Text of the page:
Multi-vitamins first hit the market in the 1940s and quickly gained popularity as a convenient way to get all the daily vitamins and minerals you need in a tiny pill. According to Tufts University, at least one-third of Americans take multi-vitamins for “nutritional insurance,” making them the most popular and profitable supplements in the country.
The scientific evidence out there about multi-vitamin use is fairly mixed, which is a major source of public confusion. So now comes two million-dollar questions: should you take a multi-vitamin, and if so, which one should you choose?
The Case FOR Multi-vitamins
Although pills can’t take the place of healthy eating habits, they can bridge nutritional gaps in your diet. The Harvard T.H. Chan School of Public Health suggests that multi-vitamins that contain vitamin D and folic acid can be beneficial for many people. The Dietary Guidelines for Americans point out that many adults are deficient in calcium, magnesium, and vitamins A, C, and E.
Most physicians agree that there is no harm in taking a daily multi-vitamin, so even if it’s not doing anything for your body, it won’t hurt you either. Multi-vitamins are a small part of living a healthy lifestyle, but a worthwhile part if you’re concerned about being deficient in essential nutrients because of your diet.
The Case AGAINST Multi-vitamins
In fact, the U.S. Preventive Services Task Force concluded that there is still “not enough evidence to assess the balance of benefits and harms” of taking multi-vitamins. Recent research has indicated that multi-vitamins offer no benefit to the general population; however, they may help certain individuals. Unfortunately, these are the types of poverty-stricken and malnourished individuals that often do not have access to or education about the benefits of multi-vitamins.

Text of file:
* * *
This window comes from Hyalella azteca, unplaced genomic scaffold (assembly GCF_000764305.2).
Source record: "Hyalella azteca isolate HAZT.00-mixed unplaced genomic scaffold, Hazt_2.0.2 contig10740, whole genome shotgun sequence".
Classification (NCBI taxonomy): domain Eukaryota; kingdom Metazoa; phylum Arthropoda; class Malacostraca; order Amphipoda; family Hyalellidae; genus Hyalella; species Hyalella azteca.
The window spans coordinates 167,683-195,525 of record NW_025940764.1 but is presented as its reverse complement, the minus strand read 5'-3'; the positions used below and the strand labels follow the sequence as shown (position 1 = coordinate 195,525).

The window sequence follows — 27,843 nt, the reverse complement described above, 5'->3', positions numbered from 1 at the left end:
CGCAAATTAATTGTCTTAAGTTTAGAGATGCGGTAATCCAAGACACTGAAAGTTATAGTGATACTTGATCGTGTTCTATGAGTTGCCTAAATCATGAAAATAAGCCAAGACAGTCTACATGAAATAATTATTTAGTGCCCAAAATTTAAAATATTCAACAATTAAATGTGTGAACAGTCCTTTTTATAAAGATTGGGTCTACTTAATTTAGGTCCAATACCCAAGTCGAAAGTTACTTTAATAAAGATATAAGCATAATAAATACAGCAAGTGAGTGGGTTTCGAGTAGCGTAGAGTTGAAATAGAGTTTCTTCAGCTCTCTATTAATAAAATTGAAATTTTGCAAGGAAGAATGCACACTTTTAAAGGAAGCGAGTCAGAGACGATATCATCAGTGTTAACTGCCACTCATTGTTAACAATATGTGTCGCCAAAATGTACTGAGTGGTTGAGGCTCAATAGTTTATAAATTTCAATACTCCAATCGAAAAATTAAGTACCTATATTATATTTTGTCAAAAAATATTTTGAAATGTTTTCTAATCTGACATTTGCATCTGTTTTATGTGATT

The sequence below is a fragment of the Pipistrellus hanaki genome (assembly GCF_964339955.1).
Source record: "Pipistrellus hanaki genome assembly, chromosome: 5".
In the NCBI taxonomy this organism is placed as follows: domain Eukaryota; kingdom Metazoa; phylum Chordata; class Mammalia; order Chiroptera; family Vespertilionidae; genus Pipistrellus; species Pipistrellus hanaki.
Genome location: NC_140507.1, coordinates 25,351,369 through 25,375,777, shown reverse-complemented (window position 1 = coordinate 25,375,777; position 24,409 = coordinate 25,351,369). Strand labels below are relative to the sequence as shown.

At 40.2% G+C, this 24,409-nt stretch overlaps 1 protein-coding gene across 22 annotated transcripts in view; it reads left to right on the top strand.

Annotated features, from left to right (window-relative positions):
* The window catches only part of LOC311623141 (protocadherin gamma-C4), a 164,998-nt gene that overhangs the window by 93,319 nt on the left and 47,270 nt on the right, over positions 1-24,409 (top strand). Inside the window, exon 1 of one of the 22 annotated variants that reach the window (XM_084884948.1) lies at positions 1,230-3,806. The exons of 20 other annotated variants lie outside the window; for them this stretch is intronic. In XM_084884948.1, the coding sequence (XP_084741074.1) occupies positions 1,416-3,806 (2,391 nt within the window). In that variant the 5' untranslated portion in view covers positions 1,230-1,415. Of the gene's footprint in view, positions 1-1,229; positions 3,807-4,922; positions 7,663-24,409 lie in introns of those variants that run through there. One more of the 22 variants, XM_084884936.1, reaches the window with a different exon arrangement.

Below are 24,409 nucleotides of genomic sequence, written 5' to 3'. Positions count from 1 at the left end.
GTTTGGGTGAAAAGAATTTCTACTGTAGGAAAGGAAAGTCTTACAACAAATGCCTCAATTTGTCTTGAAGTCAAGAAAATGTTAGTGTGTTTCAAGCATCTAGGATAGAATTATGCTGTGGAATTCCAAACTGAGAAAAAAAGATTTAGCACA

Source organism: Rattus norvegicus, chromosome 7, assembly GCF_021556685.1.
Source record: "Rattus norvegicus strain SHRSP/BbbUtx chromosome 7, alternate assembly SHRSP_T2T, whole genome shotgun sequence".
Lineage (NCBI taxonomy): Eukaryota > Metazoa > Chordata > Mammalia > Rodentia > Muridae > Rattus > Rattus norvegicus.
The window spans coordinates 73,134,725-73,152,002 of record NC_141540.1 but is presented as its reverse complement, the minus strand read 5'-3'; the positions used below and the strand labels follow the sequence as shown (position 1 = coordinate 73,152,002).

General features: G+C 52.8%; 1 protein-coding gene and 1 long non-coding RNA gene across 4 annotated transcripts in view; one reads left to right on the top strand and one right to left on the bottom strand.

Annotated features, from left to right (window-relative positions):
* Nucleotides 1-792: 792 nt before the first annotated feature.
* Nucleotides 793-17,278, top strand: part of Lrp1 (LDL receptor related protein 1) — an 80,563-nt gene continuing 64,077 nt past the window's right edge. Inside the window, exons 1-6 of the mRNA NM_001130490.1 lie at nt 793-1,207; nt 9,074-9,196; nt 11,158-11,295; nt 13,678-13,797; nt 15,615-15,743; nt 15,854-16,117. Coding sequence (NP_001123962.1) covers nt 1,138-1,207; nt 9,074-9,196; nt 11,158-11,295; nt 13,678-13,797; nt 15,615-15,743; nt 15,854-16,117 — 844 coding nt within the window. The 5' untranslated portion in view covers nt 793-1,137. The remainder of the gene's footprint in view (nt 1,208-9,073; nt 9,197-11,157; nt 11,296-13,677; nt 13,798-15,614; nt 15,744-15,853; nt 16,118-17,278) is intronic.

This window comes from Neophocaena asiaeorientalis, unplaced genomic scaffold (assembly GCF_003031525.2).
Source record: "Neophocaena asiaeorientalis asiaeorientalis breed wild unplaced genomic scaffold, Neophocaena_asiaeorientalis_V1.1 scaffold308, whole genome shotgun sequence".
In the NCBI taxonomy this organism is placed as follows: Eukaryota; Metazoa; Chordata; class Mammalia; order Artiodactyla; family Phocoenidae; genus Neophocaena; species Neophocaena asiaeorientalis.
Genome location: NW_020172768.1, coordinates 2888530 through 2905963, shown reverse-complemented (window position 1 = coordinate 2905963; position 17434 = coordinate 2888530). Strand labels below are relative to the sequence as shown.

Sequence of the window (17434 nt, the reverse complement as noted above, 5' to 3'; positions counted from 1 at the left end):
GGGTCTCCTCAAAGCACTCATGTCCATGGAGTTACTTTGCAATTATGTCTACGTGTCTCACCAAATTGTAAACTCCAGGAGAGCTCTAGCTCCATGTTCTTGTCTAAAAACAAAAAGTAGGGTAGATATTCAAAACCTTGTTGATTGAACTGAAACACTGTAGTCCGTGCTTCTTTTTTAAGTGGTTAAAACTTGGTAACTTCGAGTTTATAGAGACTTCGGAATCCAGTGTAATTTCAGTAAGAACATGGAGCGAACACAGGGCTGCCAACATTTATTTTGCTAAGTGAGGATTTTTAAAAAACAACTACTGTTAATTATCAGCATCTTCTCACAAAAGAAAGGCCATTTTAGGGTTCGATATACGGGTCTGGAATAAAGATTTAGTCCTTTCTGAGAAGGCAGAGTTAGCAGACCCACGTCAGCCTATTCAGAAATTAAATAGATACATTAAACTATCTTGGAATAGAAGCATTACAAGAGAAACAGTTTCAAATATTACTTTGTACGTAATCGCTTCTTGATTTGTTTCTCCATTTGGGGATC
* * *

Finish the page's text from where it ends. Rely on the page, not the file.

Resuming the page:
Additionally, some people who take multi-vitamins use them as a way to justify unhealthy eating habits with high amounts of trans fats and saturated fats. It’s important to not fool yourself into thinking that a multi-vitamin will make up for junk food, lack of exercise, and an unhealthy weight.
Many people don’t realize it, but too much of certain vitamins can actually be harmful to your health. Some nutrients that could be harmful in extremely high doses include vitamin E, zinc, selenium and copper. It’s important to stick to the recommended dose of your multivitamin and not load up on them just because you’ve missed a meal or fallen off the “healthy eating bandwagon.”
Choosing the Right Multi-vitamin for You
It’s important to remember that there is no quick fix to nutrition, but ultimately, the decision to take a multi-vitamin or not is one you must make for yourself. All those multi-vitamin bottles on the pharmacy shelf may look similar, but their formulas actually vary greatly.
Read the ingredients and ask your doctor for professional advice before starting to take anything new. Supplements are regulated more like special foods, not drugs, which means that the FDA doesn’t assess the effectiveness of multi-vitamins in the body. However, the FDA can restrict or ban these types of products if they’re found to be unsafe once on the market. As a general rule, it’s a good idea to stay away from “mega” and “super” multi-vitamins with lots of hype, and stick to a daily one made by a reliable brand you trust.
Alternatively, rather than taking a multi-vitamin, which likely contains vitamins and minerals that you are already getting enough of from food, you can take specific supplements to address your individual deficiencies. If you don’t get enough of certain types of fruits or vegetables in your diet because of access, convenience, or taste, consider taking a more targeted approach to supplementation. For example, we offer all-natural and chemical free capsule supplements for broccoli, artichoke, carrots, pomegranate, lemon, and other healthy foods.